26 thoughts on “This Is Taking the Term Tiny House to a Whole New Level

  1. Funny how having no space is now fashionable. I doubt my fore-bearers thought it was worthy of a TV show when they lived in unheated log homes with 8 kids in one bed and the outhouse by the tree.

    Agree the aspect of a tiny home on wheels skirts permanent home status but I know one or two seniors who sold their home and drive around the country calling their half-million dollar RV home. Can they for tax reasons call that their primary residence? If not, then they might have had to incur capital gains when they sold the old house and didn’t flip it into another one.

  2. The first house you listed is in Bridgeport CT and might be an upgrade for many residents there stuck in huge public housing complexes.

    EOS, do you know if Catherine’s move out was successful – any word from her? I hope she stays connected.

    1. I have not heard from Catherine. Last we knew from her, she was leaving yesterday or today. I am sure this blog is the last thing on her mind but yes, I too hope she stays connected. I’d love to know all about the transition.

  3. Aside from getting up into that loft, can you imagine making that bed?😱 I’ve been shopping for a new bed for our six year old, and would love to give him a bunk/loft/fun bed. His ceilings are 11 feet, but I cannot imagine changing that bottom sheet. He is a fairly orderly and clean boy, but he is still a boy, and it will only get worse if I put that chore on him. And, btw, have you shopped for a bed lately?🤑 I don’t feel like I can do it nicely for less than $3000. Which is ridiculous, he’ll probably end up with IKEA….to honor his Swedish heritage, yeah….that’s it…yeah😊

    1. Agree Agree Agree. Loft beds and even bunk beds are impossible to make. The Tiny House shows I’ve watched, the lofts have so little head room that standing up is a problem, so being on all fours to put on a fitted sheets – no thank you!!

      By bed Martha, do you mean shopping for the bed frame, or the frame and mattress too? Not surprised that you are seeing the $3000 mark. Sad but true. When our kids were old enough to transition, we bought each of them a good big bed that we thought they could eventually take with them to their permanent adult home. Ha, that was a good idea but it never panned out. No one wanted to take their traditional four poster bed and they sit up in the attic, probably doomed for a consignment shop. Speaking of consignment shops, that might be a good place to look if you want a good solid wood bed. There are a couple of good consignment shops in Greenwich – Estate Treasures and Consign It. Good luck.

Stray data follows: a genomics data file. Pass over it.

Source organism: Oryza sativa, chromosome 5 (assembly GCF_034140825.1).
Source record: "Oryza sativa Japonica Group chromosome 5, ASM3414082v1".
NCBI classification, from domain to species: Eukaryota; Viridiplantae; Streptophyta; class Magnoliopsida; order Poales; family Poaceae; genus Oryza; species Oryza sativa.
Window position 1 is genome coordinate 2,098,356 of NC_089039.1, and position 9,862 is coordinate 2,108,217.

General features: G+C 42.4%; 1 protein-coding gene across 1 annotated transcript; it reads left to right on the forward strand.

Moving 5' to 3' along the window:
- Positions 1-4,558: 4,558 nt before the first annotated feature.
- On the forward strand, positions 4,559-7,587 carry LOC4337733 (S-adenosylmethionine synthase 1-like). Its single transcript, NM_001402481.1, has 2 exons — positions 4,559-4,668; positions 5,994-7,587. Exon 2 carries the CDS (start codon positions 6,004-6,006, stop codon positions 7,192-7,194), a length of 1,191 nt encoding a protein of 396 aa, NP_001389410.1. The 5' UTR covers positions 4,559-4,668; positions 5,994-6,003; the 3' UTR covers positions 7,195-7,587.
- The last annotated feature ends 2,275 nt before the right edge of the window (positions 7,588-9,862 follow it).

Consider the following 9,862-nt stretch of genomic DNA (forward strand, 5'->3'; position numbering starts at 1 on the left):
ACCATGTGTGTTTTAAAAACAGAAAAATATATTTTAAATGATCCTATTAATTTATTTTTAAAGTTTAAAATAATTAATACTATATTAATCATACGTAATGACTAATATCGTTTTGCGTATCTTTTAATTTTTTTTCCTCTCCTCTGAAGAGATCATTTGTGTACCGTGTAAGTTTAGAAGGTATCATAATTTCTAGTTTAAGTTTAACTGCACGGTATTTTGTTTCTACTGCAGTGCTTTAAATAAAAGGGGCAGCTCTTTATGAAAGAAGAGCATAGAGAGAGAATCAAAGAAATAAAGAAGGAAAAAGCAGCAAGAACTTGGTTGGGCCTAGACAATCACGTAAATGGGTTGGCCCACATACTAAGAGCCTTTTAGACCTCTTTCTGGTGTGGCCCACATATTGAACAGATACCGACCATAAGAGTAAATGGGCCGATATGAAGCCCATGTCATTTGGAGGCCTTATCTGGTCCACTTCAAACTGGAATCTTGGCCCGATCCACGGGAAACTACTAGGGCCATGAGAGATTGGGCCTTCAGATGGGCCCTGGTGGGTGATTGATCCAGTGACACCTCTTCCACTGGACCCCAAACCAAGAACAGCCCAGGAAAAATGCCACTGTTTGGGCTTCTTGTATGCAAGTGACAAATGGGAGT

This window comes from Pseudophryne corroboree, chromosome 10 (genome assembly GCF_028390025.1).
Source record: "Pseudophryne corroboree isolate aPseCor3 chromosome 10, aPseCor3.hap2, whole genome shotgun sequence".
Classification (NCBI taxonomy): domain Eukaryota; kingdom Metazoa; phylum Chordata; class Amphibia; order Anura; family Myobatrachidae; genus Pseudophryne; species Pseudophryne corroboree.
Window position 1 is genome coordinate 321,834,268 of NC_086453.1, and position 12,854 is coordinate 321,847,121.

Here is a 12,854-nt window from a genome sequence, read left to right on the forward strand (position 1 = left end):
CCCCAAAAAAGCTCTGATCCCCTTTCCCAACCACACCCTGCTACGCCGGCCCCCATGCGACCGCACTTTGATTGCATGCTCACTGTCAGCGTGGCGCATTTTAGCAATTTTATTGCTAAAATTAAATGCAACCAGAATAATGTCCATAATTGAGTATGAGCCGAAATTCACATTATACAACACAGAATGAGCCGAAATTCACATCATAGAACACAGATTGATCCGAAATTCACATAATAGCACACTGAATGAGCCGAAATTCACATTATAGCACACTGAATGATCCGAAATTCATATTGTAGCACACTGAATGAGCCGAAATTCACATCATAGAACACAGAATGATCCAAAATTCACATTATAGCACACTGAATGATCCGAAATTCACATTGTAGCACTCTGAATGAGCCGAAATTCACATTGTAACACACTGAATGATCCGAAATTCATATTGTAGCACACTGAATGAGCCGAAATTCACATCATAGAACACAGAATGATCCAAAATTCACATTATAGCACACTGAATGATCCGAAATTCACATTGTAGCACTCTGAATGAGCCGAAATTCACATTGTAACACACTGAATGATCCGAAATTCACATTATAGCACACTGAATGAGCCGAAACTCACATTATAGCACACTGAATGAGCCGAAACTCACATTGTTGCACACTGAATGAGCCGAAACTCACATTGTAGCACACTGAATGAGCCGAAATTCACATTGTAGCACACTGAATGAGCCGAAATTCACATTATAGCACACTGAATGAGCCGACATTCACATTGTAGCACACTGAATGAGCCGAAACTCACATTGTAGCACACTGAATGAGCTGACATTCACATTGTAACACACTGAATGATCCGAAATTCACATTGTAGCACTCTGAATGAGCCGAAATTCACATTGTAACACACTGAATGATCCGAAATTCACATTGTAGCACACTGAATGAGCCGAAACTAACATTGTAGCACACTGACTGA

IKEA has plenty of merits, but you know they don’t last all that long. That’s their downside. Particle board warps too if your house is anywhere near the water.

  4. my grandparents set off to see the usa in their mega motorhome when they both retired as public school teachers. they got the itch to travel but wanted the comfort of feeling like they were home every night. the rv lifestyle suited them because they are both gregarious, liked being on the open road with no itinerary and no need to make a hotel reservation. the downside (for us) was we couldn’t go there for christmas or sit at their large dining room table for thanksgiving. the upside was they were happy as two new lovebirds and drove through 49 of the 50 states (not hawaii) and became the family champs in geography trivia. At some point my dad had to stop driving when his eyes were starting to fail. my mom didn’t feel she was able to drive the long home so they sold the motorhome and moved into a retirement community. rv’ing isn’t for everyone but it sure does free the spirit.

    1. It’s funny, every motorhome couple I see interviewed (I don’t know any personally) seem very very happy with their choice to be on the road full time. For me, seeing America that way would be marvelous but I’m pretty sure I couldn’t live full time in a motorhome. Mr. EOS and I looked at some when we were in Palm Springs and as large as some of them are, we didn’t see it as a lifestyle for us. I’m envious of people who can do this. I’m glad your grandparents found the experience so fulfilling.

  5. I think the tiny house is an interesting idea – but – only for singles or those looking for a reason to break up. It could only work for me if there was a deck that basically served as the living area (maybe outdoor shower or tub, too, off to the side.

    1. Ha ha. The tall guy had the funniest line- “there’s basically two rooms – inside and outside”. Tru dat.

      Asking for a friend, how on earth does a couple have sex in a tiny house loft? Doesn’t the low roofline present some basic problems in the rules of physics and dynamics?

      I’ve seen some tiny houses with outside decks etc but it adds weight to the frame and the more weight the heavier it is to relocate. Agree that it would be a must for me (if I were considering one, and I’m not, so there’s that!)